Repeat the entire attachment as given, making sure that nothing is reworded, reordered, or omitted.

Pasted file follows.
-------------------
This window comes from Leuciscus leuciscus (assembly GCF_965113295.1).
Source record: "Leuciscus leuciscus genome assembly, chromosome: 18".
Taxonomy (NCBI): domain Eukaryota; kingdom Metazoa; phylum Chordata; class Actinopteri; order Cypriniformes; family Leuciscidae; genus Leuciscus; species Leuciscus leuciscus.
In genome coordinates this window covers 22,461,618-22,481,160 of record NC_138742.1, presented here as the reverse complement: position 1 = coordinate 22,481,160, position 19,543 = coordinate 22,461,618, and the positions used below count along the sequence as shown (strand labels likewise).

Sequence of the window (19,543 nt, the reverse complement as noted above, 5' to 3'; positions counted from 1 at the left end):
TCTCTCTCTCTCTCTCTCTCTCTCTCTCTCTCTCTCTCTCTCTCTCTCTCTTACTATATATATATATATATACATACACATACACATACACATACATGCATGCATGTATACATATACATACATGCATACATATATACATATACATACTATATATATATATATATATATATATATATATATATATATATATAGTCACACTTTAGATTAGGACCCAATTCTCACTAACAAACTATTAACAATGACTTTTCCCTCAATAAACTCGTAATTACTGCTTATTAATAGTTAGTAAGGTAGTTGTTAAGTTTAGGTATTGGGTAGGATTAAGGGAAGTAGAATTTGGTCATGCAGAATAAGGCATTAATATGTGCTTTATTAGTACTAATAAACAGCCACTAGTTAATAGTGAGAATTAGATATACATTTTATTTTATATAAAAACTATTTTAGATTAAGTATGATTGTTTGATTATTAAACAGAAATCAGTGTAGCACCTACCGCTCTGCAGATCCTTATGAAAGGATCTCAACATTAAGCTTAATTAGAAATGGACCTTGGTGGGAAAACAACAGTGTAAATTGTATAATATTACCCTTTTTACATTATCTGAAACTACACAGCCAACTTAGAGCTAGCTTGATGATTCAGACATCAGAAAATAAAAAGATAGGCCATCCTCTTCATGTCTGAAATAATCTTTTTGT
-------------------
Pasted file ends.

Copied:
This window comes from Leuciscus leuciscus (assembly GCF_965113295.1).
Source record: "Leuciscus leuciscus genome assembly, chromosome: 18".
Taxonomy (NCBI): domain Eukaryota; kingdom Metazoa; phylum Chordata; class Actinopteri; order Cypriniformes; family Leuciscidae; genus Leuciscus; species Leuciscus leuciscus.
In genome coordinates this window covers 22,461,618-22,481,160 of record NC_138742.1, presented here as the reverse complement: position 1 = coordinate 22,481,160, position 19,543 = coordinate 22,461,618, and the positions used below count along the sequence as shown (strand labels likewise).

Sequence of the window (19,543 nt, the reverse complement as noted above, 5' to 3'; positions counted from 1 at the left end):
TCTCTCTCTCTCTCTCTCTCTCTCTCTCTCTCTCTCTCTCTCTCTCTCTCTTACTATATATATATATATATACATACACATACACATACACATACATGCATGCATGTATACATATACATACATGCATACATATATACATATACATACTATATATATATATATATATATATATATATATATATATATATATAGTCACACTTTAGATTAGGACCCAATTCTCACTAACAAACTATTAACAATGACTTTTCCCTCAATAAACTCGTAATTACTGCTTATTAATAGTTAGTAAGGTAGTTGTTAAGTTTAGGTATTGGGTAGGATTAAGGGAAGTAGAATTTGGTCATGCAGAATAAGGCATTAATATGTGCTTTATTAGTACTAATAAACAGCCACTAGTTAATAGTGAGAATTAGATATACATTTTATTTTATATAAAAACTATTTTAGATTAAGTATGATTGTTTGATTATTAAACAGAAATCAGTGTAGCACCTACCGCTCTGCAGATCCTTATGAAAGGATCTCAACATTAAGCTTAATTAGAAATGGACCTTGGTGGGAAAACAACAGTGTAAATTGTATAATATTACCCTTTTTACATTATCTGAAACTACACAGCCAACTTAGAGCTAGCTTGATGATTCAGACATCAGAAAATAAAAAGATAGGCCATCCTCTTCATGTCTGAAATAATCTTTTTGT